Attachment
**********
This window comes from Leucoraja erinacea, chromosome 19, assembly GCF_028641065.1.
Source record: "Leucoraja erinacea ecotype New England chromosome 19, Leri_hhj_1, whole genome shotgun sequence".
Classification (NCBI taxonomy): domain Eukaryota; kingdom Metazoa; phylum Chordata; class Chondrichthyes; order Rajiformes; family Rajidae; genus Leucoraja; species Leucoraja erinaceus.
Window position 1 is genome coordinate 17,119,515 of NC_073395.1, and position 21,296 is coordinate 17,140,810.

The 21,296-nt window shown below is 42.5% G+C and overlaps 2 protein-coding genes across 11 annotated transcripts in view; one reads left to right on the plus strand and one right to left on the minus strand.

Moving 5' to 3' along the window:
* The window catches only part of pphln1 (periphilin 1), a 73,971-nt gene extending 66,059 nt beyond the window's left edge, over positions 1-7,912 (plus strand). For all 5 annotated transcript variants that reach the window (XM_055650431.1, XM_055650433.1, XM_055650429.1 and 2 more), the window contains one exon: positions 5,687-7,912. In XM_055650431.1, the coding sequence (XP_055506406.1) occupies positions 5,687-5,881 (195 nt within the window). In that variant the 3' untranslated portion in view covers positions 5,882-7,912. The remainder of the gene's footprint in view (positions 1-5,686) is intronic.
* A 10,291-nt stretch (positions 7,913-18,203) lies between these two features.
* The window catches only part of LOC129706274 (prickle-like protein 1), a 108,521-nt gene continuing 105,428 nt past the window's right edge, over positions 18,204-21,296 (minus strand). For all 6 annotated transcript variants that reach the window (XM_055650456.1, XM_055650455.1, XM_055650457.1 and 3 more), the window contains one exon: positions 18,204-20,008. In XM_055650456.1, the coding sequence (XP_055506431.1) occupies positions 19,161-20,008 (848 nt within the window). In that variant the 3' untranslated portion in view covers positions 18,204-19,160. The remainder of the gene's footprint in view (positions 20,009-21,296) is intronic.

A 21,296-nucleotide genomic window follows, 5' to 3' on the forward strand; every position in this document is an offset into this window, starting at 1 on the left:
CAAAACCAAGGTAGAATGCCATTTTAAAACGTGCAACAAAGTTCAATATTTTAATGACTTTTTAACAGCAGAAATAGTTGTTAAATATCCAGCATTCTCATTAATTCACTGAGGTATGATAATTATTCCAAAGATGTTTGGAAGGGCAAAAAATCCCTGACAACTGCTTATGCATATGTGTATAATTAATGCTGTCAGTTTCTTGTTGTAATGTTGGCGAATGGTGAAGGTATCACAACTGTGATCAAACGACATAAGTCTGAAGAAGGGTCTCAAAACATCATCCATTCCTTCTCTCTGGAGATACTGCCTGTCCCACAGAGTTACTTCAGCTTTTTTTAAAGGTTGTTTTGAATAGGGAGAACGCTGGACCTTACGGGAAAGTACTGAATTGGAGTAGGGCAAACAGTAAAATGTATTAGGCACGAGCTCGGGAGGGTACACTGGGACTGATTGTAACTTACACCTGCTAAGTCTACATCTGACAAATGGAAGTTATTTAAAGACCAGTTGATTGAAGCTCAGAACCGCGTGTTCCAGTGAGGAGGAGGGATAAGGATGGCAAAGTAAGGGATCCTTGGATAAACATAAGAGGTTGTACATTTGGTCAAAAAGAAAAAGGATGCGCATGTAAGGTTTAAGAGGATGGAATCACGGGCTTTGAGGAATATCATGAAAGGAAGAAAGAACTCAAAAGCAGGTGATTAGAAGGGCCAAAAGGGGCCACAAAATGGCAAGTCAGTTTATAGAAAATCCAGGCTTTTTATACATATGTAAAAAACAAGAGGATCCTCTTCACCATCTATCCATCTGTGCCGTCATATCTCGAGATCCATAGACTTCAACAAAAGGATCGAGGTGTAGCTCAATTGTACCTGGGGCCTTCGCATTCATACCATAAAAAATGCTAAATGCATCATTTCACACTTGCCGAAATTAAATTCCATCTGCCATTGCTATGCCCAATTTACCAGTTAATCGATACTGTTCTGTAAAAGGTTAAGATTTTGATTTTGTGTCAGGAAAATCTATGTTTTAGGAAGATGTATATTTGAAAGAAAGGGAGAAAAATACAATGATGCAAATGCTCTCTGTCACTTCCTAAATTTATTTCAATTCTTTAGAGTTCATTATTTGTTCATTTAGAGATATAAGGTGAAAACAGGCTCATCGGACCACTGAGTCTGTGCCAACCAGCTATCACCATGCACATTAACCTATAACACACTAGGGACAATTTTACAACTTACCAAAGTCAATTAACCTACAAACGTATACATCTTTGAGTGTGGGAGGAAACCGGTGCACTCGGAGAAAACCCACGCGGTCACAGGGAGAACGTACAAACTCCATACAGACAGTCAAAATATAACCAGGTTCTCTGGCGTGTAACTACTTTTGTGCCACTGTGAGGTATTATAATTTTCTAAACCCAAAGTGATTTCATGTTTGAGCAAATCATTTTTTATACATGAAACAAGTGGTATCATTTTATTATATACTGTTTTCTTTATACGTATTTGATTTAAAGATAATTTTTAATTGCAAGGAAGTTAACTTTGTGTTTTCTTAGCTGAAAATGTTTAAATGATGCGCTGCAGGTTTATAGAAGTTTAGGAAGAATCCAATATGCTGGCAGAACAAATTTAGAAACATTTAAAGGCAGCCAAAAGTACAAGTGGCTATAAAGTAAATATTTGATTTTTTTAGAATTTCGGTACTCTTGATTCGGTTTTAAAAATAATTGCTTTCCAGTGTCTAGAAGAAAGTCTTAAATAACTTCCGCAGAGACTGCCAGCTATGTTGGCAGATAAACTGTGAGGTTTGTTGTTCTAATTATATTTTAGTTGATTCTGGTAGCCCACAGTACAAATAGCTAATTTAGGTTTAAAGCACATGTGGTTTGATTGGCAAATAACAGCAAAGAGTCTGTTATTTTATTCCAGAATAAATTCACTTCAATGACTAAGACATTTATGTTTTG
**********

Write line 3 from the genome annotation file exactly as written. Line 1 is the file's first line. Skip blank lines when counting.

Classification (NCBI taxonomy): domain Eukaryota; kingdom Metazoa; phylum Chordata; class Chondrichthyes; order Rajiformes; family Rajidae; genus Leucoraja; species Leucoraja erinaceus.